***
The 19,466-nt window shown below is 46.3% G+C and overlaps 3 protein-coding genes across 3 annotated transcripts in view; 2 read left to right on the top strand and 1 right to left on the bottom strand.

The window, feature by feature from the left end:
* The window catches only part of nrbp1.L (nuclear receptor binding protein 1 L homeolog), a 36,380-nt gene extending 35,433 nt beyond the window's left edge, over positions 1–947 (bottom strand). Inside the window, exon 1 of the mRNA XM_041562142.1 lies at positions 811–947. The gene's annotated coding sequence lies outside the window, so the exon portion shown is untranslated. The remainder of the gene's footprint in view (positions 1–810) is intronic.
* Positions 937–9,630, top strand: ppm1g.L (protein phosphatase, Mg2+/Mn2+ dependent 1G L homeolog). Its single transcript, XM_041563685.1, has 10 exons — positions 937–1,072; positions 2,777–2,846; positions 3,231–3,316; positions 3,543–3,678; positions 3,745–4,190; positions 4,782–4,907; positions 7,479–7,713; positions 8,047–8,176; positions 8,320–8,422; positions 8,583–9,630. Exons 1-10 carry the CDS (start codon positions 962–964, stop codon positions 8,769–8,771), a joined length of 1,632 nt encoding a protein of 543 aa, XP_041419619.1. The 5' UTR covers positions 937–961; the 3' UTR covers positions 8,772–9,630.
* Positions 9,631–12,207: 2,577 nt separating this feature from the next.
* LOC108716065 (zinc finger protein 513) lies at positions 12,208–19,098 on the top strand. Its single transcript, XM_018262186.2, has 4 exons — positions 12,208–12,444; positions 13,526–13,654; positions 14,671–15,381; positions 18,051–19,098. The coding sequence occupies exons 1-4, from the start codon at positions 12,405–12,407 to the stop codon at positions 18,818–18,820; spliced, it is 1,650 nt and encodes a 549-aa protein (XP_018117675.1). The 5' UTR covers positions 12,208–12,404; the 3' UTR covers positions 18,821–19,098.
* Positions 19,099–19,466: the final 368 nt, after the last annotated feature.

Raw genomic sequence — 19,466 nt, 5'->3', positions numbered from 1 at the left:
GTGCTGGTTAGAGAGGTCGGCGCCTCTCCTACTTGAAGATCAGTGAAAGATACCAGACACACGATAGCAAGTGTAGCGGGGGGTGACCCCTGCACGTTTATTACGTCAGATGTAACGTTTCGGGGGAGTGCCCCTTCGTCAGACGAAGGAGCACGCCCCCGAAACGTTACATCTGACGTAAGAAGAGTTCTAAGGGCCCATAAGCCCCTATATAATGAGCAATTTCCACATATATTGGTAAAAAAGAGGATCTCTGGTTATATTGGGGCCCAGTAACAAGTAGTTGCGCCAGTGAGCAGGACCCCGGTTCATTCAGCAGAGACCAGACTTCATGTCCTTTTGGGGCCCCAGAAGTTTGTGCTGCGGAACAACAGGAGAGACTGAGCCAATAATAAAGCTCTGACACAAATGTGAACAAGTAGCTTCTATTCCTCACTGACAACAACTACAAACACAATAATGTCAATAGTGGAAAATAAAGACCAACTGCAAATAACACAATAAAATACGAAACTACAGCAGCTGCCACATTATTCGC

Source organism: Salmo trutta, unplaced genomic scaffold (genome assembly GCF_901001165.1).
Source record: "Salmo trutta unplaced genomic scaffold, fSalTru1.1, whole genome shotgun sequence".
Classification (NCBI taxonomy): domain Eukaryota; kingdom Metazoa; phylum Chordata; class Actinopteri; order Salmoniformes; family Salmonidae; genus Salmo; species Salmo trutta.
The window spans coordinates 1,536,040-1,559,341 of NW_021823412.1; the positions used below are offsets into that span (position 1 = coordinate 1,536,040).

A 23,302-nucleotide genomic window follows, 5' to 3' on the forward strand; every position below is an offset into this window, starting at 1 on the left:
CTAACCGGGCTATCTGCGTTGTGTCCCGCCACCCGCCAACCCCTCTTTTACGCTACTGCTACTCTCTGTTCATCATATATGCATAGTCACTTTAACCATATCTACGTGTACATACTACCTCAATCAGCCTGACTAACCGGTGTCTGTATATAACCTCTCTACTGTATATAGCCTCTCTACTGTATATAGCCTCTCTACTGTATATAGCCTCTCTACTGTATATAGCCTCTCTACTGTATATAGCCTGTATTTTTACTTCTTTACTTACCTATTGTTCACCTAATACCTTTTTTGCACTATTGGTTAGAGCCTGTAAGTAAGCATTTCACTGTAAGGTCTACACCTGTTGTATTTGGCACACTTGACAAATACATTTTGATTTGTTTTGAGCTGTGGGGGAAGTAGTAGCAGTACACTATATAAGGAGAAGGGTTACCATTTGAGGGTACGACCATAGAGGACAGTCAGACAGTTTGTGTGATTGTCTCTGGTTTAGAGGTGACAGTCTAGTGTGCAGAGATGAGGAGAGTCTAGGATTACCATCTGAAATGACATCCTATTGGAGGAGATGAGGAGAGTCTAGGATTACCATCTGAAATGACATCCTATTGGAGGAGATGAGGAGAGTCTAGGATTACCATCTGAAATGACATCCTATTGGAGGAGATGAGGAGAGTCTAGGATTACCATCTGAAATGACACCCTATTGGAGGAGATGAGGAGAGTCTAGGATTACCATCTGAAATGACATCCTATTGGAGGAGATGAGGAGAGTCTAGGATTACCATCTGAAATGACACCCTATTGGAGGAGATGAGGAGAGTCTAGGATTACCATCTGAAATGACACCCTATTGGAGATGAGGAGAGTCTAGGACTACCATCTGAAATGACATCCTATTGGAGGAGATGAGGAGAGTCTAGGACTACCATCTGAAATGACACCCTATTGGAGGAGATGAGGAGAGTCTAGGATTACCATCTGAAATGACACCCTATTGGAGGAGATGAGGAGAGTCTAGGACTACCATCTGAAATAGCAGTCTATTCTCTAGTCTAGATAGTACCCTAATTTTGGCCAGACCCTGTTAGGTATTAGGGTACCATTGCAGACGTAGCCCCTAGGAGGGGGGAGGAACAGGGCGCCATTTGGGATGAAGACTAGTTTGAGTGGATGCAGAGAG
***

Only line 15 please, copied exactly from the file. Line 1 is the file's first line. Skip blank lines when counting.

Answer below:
CTAACCGGGCTATCTGCGTTGTGTCCCGCCACCCGCCAACCCCTCTTTTACGCTACTGCTACTCTCTGTTCATCATATATGCATAGTCACTTTAACCATATCTACGTGTACATACTACCTCAATCAGCCTGACTAACCGGTGTCTGTATATAACCTCTCTACTGTATATAGCCTCTCTACTGTATATAGCCTCTCTACTGTATATAGCCTCTCTACTGTATATAGCCTCTCTACTGTATATAGCCTGTATTTTTACTTCTTTACTTACCTATTGTTCACCTAATACCTTTTTTGCACTATTGGTTAGAGCCTGTAAGTAAGCATTTCACTGTAAGGTCTACACCTGTTGTATTTGGCACACTTGACAAATACATTTTGATTTGTTTTGAGCTGTGGGGGAAGTAGTAGCAGTACACTATATAAGGAGAAGGGTTACCATTTGAGGGTACGACCATAGAGGACAGTCAGACAGTTTGTGTGATTGTCTCTGGTTTAGAGGTGACAGTCTAGTGTGCAGAGATGAGGAGAGTCTAGGATTACCATCTGAAATGACATCCTATTGGAGGAGATGAGGAGAGTCTAGGATTACCATCTGAAATGACATCCTATTGGAGGAGATGAGGAGAGTCTAGGATTACCATCTGAAATGACATCCTATTGGAGGAGATGAGGAGAGTCTAGGATTACCATCTGAAATGACACCCTATTGGAGGAGATGAGGAGAGTCTAGGATTACCATCTGAAATGACATCCTATTGGAGGAGATGAGGAGAGTCTAGGATTACCATCTGAAATGACACCCTATTGGAGGAGATGAGGAGAGTCTAGGATTACCATCTGAAATGACACCCTATTGGAGATGAGGAGAGTCTAGGACTACCATCTGAAATGACATCCTATTGGAGGAGATGAGGAGAGTCTAGGACTACCATCTGAAATGACACCCTATTGGAGGAGATGAGGAGAGTCTAGGATTACCATCTGAAATGACACCCTATTGGAGGAGATGAGGAGAGTCTAGGACTACCATCTGAAATAGCAGTCTATTCTCTAGTCTAGATAGTACCCTAATTTTGGCCAGACCCTGTTAGGTATTAGGGTACCATTGCAGACGTAGCCCCTAGGAGGGGGGAGGAACAGGGCGCCATTTGGGATGAAGACTAGTTTGAGTGGATGCAGAGAG